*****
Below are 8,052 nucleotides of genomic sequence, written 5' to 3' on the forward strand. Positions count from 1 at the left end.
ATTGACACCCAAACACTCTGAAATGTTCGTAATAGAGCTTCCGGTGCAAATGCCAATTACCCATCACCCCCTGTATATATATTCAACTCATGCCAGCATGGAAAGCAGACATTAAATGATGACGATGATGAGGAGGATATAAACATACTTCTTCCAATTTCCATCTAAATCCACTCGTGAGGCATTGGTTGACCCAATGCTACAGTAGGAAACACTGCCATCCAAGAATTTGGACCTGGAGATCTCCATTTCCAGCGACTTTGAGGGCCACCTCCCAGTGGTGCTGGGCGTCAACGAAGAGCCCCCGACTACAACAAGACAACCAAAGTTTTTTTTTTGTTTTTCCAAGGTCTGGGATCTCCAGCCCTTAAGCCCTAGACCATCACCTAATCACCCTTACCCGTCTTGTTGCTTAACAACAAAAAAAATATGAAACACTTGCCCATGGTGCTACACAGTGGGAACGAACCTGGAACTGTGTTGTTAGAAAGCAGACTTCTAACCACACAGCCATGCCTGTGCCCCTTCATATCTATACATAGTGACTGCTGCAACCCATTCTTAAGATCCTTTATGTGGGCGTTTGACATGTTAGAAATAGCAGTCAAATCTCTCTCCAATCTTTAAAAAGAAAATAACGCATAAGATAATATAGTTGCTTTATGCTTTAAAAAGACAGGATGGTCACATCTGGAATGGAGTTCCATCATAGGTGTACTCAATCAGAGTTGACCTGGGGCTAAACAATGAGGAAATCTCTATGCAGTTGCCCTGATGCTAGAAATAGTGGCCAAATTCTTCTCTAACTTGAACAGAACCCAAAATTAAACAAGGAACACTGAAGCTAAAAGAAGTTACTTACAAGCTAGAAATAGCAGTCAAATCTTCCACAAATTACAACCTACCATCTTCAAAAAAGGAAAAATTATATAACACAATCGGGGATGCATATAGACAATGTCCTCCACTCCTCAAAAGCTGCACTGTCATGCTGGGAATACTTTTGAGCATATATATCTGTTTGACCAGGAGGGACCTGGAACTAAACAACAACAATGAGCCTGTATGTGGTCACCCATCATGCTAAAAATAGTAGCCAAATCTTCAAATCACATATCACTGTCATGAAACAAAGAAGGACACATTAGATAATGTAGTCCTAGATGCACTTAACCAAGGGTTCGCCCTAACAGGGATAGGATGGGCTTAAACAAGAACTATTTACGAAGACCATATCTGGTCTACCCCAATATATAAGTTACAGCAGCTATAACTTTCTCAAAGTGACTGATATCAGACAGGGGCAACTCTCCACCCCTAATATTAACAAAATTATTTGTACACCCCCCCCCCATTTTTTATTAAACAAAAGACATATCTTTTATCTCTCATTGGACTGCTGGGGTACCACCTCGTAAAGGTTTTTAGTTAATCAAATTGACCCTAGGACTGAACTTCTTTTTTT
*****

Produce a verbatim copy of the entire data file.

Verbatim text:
Below are 8,052 nucleotides of genomic sequence, written 5' to 3' on the forward strand. Positions count from 1 at the left end.
ATTGACACCCAAACACTCTGAAATGTTCGTAATAGAGCTTCCGGTGCAAATGCCAATTACCCATCACCCCCTGTATATATATTCAACTCATGCCAGCATGGAAAGCAGACATTAAATGATGACGATGATGAGGAGGATATAAACATACTTCTTCCAATTTCCATCTAAATCCACTCGTGAGGCATTGGTTGACCCAATGCTACAGTAGGAAACACTGCCATCCAAGAATTTGGACCTGGAGATCTCCATTTCCAGCGACTTTGAGGGCCACCTCCCAGTGGTGCTGGGCGTCAACGAAGAGCCCCCGACTACAACAAGACAACCAAAGTTTTTTTTTTGTTTTTCCAAGGTCTGGGATCTCCAGCCCTTAAGCCCTAGACCATCACCTAATCACCCTTACCCGTCTTGTTGCTTAACAACAAAAAAAATATGAAACACTTGCCCATGGTGCTACACAGTGGGAACGAACCTGGAACTGTGTTGTTAGAAAGCAGACTTCTAACCACACAGCCATGCCTGTGCCCCTTCATATCTATACATAGTGACTGCTGCAACCCATTCTTAAGATCCTTTATGTGGGCGTTTGACATGTTAGAAATAGCAGTCAAATCTCTCTCCAATCTTTAAAAAGAAAATAACGCATAAGATAATATAGTTGCTTTATGCTTTAAAAAGACAGGATGGTCACATCTGGAATGGAGTTCCATCATAGGTGTACTCAATCAGAGTTGACCTGGGGCTAAACAATGAGGAAATCTCTATGCAGTTGCCCTGATGCTAGAAATAGTGGCCAAATTCTTCTCTAACTTGAACAGAACCCAAAATTAAACAAGGAACACTGAAGCTAAAAGAAGTTACTTACAAGCTAGAAATAGCAGTCAAATCTTCCACAAATTACAACCTACCATCTTCAAAAAAGGAAAAATTATATAACACAATCGGGGATGCATATAGACAATGTCCTCCACTCCTCAAAAGCTGCACTGTCATGCTGGGAATACTTTTGAGCATATATATCTGTTTGACCAGGAGGGACCTGGAACTAAACAACAACAATGAGCCTGTATGTGGTCACCCATCATGCTAAAAATAGTAGCCAAATCTTCAAATCACATATCACTGTCATGAAACAAAGAAGGACACATTAGATAATGTAGTCCTAGATGCACTTAACCAAGGGTTCGCCCTAACAGGGATAGGATGGGCTTAAACAAGAACTATTTACGAAGACCATATCTGGTCTACCCCAATATATAAGTTACAGCAGCTATAACTTTCTCAAAGTGACTGATATCAGACAGGGGCAACTCTCCACCCCTAATATTAACAAAATTATTTGTACACCCCCCCCCCATTTTTTATTAAACAAAAGACATATCTTTTATCTCTCATTGGACTGCTGGGGTACCACCTCGTAAAGGTTTTTAGTTAATCAAATTGACCCTAGGACTGAACTTCTTTTTTT